As for “Donald Maass himself” — part of what was at issue there may be that sometimes agents are in a position where they are (at any given moment) more likely to take on books they think they can break-out. (Agents have career goals too.) Working up from midlist (which a lot of people actually say doesn’t really exist anymore) can be a long and time-consuming process. While unpublished writers would certainly see it as a step up, that’s not always going to be the case from the agent’s point of view (depending on the agent, of course).
Re: Mysteries of life
midlist (which a lot of people actually say doesn’t really exist anymore)
And what, O Best Agent, is your opinion on that? If the midlist no longer exists, what *does* exist?
I’m not anyone, but I thought I should mention this:
Many of these tips become obvious if a writer understands that they are the vendor, not the customer.
Most people are so used to being the customer (demanding better service, pestering people for a better deal, complaining about delays) that they don’t reset their attitudes when they play the role of the seller rather than the buyer.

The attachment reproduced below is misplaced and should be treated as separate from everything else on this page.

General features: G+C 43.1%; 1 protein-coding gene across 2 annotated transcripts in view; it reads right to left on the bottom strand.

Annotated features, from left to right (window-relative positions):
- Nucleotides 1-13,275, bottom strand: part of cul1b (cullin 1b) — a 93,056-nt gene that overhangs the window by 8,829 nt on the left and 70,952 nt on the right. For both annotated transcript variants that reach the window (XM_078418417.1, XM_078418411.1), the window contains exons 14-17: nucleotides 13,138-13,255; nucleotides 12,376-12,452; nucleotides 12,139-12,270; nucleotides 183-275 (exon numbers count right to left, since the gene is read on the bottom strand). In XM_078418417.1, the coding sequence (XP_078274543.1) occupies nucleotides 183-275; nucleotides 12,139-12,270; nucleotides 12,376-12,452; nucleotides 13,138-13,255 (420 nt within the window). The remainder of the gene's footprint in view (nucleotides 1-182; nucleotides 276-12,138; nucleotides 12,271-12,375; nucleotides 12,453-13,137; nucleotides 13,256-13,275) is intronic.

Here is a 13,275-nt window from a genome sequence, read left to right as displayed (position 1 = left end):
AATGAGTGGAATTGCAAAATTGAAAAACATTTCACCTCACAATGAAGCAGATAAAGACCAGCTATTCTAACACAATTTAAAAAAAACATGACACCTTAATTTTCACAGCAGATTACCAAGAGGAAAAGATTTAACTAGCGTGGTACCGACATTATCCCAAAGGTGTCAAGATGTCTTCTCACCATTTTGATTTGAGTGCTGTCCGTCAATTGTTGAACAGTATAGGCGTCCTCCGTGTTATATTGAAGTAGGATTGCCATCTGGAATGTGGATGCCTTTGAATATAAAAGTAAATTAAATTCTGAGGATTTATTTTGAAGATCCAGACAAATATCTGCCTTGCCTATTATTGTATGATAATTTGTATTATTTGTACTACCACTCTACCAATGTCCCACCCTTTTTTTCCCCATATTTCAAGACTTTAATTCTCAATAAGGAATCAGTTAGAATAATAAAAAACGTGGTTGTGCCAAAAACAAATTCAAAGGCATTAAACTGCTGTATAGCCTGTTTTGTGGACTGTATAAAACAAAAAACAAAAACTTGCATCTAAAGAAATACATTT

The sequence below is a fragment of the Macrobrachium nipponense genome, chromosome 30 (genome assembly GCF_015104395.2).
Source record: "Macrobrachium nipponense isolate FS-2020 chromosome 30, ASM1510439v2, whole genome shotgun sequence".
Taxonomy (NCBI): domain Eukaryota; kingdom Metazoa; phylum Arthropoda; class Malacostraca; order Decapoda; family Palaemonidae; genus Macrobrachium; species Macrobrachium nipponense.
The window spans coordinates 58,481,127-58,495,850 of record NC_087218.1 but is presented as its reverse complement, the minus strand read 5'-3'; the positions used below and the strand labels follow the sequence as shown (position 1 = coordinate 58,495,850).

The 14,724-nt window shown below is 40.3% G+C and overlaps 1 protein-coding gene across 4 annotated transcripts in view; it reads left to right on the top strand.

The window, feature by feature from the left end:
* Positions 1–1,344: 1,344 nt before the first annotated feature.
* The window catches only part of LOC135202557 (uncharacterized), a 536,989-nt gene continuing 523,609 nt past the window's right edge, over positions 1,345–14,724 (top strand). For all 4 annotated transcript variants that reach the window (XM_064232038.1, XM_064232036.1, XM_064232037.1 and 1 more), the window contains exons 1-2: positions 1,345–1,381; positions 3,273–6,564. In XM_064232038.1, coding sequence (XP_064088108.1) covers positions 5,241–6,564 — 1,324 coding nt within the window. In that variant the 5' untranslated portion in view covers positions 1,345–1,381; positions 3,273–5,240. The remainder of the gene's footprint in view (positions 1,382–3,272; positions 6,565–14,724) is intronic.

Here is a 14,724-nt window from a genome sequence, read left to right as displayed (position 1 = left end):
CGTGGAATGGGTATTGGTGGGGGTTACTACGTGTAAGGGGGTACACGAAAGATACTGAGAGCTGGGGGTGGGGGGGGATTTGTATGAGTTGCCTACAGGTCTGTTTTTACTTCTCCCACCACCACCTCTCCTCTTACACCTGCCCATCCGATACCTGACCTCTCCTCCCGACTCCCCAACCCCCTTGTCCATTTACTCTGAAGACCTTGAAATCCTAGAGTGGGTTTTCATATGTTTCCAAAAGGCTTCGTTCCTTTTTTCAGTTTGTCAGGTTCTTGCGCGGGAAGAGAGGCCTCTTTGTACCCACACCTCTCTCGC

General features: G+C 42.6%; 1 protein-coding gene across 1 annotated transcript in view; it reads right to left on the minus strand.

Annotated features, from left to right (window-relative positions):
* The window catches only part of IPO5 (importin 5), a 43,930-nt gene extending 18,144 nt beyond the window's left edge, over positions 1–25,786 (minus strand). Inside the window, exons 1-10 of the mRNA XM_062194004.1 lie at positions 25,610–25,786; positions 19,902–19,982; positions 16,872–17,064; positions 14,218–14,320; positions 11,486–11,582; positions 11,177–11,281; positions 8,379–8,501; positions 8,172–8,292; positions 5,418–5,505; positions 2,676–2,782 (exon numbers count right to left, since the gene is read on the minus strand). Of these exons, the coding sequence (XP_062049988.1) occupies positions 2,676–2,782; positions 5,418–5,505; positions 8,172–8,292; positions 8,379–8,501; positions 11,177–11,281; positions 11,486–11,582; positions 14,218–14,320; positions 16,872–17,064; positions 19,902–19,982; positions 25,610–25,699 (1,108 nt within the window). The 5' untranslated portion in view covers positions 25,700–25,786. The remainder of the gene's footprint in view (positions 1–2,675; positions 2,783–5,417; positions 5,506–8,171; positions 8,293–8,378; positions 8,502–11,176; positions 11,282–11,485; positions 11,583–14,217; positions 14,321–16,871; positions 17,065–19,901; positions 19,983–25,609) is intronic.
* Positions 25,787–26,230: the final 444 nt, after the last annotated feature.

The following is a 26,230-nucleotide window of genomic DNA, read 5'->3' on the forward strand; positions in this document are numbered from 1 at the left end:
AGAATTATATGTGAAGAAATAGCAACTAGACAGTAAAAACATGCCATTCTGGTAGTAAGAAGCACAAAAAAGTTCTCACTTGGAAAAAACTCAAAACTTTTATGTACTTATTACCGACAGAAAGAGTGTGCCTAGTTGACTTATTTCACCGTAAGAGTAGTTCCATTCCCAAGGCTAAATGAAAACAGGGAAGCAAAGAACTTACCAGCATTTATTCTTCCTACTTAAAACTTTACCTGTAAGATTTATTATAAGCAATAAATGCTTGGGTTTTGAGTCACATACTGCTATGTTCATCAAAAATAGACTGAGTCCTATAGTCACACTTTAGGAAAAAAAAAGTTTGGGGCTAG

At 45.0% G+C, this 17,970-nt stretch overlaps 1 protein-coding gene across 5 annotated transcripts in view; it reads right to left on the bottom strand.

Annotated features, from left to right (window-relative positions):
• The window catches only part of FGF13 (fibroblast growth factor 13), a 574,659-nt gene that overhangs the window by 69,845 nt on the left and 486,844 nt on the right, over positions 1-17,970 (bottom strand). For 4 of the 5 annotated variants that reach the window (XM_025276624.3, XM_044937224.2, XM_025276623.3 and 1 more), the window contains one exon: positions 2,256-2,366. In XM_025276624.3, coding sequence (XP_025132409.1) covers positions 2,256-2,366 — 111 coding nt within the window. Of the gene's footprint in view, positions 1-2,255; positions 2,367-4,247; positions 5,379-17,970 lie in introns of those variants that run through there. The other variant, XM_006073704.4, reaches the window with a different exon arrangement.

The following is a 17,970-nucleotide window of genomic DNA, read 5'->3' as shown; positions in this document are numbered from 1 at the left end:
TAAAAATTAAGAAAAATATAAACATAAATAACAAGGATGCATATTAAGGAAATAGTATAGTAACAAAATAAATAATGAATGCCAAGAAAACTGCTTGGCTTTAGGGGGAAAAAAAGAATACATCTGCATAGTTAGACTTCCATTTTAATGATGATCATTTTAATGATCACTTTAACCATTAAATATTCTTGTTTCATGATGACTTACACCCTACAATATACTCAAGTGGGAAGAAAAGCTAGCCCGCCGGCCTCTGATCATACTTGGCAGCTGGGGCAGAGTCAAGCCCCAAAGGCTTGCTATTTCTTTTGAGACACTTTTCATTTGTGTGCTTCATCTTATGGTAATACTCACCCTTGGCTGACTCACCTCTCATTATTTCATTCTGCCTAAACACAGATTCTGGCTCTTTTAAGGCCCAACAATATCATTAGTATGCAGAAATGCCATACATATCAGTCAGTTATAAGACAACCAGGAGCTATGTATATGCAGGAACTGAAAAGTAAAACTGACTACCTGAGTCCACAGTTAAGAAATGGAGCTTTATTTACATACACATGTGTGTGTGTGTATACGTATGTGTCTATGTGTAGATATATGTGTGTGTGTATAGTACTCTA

Once people realize they are creating a product that they’re trying to convince others to buy, these tips become self-evident.
Thanks so much — you definitely covered my question. And I’ll add my thanks to everyone else’s for taking the time to do this. We do appreciate it! Especially knowing how tight your time is.
Thank you very much for another extremely useful posting. As I am still learning the niceties of sending out query letters, I greatly appreciate this advice!
I think what you do is really cool. Mind you, I mostly read it to laugh at stupid things people do…not that the little voice in the back of my head isn’t whispering, “Armed with this data, all you have to do is learn to write, and you can rule the world! Hahahahahaha!”.